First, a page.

Friday, May 19, 2017

Is Anyone Safe from Crazy People?

When they said "Write what you know" I took it to heart and wrote a book about an internationally-loved rock singer with a deadly stalker.

Okay, I took some poetic license to embellish what I know. I created a stunningly gorgeous, rock goddess with heart, beloved and supremely talented as a singer/songwriter/dancer, but in my younger life, I sang with a rock band. That part I knew. Years later, as a singer in a show on Maui, I did have what is now called a stalker. I was one of the lucky stalker victims in the world in that he didn't follow me. Instead, I was pursued by letters and threats that got more twisted and threatening as the weeks passed until finally he wrote a letter to the producer of a show he'd seen me in to say we'd had inappropriate relations in the parking lot while I was still in costume and I'd promised him inappropriate things. My stalker suggested I be fired. The producer was like a big brother to me and knew none of this would be true. All this happened because I sang to him as part of the evening's entertainment, in character.
Picture a warm Hawaiian evening with the scent of plumeria in the air as the lights go up at the historically charming Lahaina Towne hotel, The Pioneer Inn. The Thursday show in the private courtyard was called The Whaling Party, a dinner and two hours of entertainment re-enacting the days when Lahaina was a stop over for raunchy whalers. The show involved a lively group of actors playing whalers, Can Can dancers, missionaries, a pirate-style MC and musicians. The band dressed as pirate/whalers and the singer dressed in a colorful, ruffled floor-length skirt, slit to her thigh and a lingerie-style bodice decorated in ribbons and feathers.
I was the singer.
Every Thursday was the same show. Every week, when I went into the audience to sing to one lucky man at a front table, I would twirl his hair in my fingers, sing provocatively to him with the spotlight highlighting the tongue-in-cheek, amusingly embarrassing moment for my victim. It was always met with giggles from the audience.
One such night, we were doing a special performance for a group who arrived in handicap-worthy vans and I chose a sixty-ish, grey-haired gentleman in a wheelchair in the front row. He was a good sport and as a seasoned performer and actress, I thought nothing more than usual about the evening's performance.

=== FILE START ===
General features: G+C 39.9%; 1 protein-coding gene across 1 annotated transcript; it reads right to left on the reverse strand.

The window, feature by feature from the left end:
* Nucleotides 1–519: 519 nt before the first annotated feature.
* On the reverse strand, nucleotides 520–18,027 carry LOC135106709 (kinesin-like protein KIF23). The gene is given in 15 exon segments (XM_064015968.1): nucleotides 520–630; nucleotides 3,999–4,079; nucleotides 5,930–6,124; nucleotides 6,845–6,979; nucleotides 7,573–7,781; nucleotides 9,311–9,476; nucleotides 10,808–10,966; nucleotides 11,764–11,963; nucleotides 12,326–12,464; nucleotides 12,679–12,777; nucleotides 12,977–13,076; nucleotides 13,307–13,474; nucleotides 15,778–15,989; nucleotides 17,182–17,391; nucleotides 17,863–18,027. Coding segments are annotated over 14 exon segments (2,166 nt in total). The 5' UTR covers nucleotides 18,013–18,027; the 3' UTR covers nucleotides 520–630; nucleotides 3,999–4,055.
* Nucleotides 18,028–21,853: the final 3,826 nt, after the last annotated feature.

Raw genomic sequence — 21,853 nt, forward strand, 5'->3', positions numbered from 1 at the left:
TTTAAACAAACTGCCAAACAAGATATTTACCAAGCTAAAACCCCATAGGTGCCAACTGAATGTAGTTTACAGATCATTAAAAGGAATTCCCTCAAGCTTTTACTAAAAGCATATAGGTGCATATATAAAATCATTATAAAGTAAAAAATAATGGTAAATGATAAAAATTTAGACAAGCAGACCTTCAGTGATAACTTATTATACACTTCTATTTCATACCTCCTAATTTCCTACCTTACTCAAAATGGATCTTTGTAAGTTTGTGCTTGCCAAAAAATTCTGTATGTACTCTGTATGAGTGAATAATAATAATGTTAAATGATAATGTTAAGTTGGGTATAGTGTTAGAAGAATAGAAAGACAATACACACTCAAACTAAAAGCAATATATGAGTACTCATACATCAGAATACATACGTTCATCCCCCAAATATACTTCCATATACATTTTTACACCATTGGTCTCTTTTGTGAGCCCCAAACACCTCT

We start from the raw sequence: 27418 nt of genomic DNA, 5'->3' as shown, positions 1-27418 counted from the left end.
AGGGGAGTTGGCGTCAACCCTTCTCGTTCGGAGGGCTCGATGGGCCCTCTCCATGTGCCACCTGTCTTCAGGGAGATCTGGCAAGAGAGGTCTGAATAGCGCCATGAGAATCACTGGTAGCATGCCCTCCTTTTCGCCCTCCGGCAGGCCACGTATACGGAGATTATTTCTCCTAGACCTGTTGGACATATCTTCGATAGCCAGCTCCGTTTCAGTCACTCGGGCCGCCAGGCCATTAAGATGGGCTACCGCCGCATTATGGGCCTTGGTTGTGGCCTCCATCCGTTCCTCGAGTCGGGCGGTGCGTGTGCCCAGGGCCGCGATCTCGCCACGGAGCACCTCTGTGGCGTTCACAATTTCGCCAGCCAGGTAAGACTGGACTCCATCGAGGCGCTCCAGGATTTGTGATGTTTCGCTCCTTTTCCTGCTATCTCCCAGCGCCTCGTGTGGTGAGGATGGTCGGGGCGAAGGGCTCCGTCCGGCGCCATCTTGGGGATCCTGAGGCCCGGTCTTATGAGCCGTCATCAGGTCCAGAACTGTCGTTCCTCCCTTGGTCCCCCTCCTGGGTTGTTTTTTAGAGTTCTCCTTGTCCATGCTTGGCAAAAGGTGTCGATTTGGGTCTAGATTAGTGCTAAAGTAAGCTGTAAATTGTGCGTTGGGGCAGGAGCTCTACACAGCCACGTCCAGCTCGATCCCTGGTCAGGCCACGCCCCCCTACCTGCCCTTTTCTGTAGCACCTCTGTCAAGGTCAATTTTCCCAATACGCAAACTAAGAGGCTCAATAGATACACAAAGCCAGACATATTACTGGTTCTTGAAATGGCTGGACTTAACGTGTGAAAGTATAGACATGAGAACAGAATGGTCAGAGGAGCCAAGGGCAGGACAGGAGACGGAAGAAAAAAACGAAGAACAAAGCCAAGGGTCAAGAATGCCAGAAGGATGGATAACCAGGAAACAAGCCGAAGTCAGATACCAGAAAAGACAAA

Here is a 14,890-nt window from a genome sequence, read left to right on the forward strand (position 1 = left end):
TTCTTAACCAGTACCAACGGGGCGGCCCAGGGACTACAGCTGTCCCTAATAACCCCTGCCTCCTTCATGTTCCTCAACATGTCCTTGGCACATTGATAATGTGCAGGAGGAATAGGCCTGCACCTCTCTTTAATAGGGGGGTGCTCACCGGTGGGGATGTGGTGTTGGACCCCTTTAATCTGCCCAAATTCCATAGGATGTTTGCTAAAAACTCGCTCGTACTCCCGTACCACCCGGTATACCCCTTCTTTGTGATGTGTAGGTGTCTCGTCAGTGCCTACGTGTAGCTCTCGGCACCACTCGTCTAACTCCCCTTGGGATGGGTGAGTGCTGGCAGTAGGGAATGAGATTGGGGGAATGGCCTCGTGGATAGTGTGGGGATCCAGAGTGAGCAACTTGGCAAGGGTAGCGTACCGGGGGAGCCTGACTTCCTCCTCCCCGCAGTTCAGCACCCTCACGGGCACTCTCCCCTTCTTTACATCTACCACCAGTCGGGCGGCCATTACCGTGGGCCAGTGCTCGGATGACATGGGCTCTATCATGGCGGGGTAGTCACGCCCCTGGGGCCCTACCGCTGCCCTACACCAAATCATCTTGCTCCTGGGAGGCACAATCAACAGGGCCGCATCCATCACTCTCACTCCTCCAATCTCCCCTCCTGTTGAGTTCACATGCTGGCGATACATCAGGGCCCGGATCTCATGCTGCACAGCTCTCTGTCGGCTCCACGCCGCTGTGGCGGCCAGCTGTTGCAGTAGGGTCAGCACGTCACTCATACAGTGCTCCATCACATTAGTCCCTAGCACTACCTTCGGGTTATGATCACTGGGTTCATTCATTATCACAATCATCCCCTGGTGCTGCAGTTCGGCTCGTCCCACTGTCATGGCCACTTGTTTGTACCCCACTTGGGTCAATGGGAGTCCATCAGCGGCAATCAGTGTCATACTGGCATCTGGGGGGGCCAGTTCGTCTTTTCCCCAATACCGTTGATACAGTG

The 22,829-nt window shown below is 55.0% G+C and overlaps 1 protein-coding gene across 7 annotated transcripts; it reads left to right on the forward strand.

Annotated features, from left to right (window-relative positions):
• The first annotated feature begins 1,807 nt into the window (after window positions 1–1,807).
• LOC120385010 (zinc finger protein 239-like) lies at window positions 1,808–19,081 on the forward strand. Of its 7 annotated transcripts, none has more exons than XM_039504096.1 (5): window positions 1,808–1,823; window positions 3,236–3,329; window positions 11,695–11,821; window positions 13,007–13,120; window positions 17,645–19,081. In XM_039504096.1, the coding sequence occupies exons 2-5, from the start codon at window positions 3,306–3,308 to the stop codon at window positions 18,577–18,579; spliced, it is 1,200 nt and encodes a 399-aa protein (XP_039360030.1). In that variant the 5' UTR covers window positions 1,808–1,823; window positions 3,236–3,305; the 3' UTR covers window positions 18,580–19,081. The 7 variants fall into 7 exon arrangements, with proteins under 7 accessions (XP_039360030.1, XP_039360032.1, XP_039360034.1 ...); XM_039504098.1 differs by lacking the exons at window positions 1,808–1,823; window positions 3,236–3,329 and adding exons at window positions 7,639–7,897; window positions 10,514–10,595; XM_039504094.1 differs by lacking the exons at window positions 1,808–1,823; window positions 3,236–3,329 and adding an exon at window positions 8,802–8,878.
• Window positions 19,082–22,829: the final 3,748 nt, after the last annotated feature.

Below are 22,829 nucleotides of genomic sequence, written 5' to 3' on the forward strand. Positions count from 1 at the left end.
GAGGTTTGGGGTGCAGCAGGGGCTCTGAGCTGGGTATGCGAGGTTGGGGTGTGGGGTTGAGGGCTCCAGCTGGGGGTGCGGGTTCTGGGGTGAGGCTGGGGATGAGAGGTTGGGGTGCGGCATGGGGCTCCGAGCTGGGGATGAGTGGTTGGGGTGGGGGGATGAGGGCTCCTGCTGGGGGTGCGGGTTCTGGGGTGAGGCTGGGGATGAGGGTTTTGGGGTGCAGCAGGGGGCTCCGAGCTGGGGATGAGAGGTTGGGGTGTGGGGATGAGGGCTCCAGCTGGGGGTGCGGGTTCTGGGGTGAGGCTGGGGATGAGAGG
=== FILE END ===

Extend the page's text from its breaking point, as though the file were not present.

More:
Then the letters began to arrive at the Pioneer Inn, addressed to Over the Rainbow, the singer in the Whaling Show. He didn't know my real name, but said when I sang Somewhere Over the Rainbow, it was a heavenly moment for him. Then he went on to describe how heavenly, using lewd descriptions of his pleasure in remembering me. Let's just say, the experience of receiving these letters was surreal. In my performing career, I'd had men ask for my autograph, a date, a moment to talk, but I'd never had threatening fan letters. In the first one, he wrote me a love poem, telling me that he was smitten. I didn't contact him. For one reason, I wasn't interested and it would be extremely weird (and unprofessional). Also, I was married, something I'm sure he didn't know. Another thing he didn't take into account as he mailed letters that became increasingly threatening, was that I was playing a part in that Whaling Party show. As an actress, I wore a designated costume that happened to be flouncy and sexy, and I was following a script that told me to go into the audience, find a man to sing to and flirt with him.
I still have the letters, although I haven't read them in twenty-five years, but I remember how horrifying it was to know that someone out there was fantasizing about me and imagining doing things to me. I felt lucky in some ways that my stalker was confined to a wheel chair. The last letter was to my friend, the producer asking that I be fired for taking advantage of a man in a wheelchair in the parking lot. The producer wrote him back, telling him that he was glad my fan enjoyed the show but if he persisted in writing these letters, he'd report the man to the police.
Only one other time in my singing career did I encounter a threat that left me frightened for my safety and this man was angry at my husband. He threatened to cut out my tongue with a broken Coke bottle so I would never sing again, in retaliation to my husband firing him. That got him on the RCMP watch list. (We lived in Canada at the time.) They reported that he moved to Arizona after that.
Being stalked is a feeling of horrifying helplessness, reducing someone to a fear that dogs them every waking moment. Are they watching me now, waiting to attack? What did I ever do to them to make them target me?
It was with those memories that I wrote my novel Necessary Detour, the story of a world-famous rock star very familiar with adoring fans and even stalkers. But when the threatening letters get increasingly more heinous, she escapes to her remote lake house in northern Washington to hide. The story is part Bodyguard (the movie with Whitney Houston) and part Rear Window (Hitchcock's movie about spying on neighbors.) For Goldy, staying safe in the lonely forest of Louisa Lake is two-fold. She's just found that she's pregnant.

Writing about the fear of the unknown is a theme that speaks to me and I hope you find Goldy's quest for safety and normalcy after the life of a rock goddess, an interesting and chilling reminder that no one is completely safe from the crazy people out there. Especially rock goddesses in skimpy clothing singing about hot love on stage.

NECESSARY DETOUR has enjoyed great success, including being ranked #1 in Romantic Suspense on Amazon

Happy Reading!
Kim Hornsby
Bestselling Romantic Suspense Author

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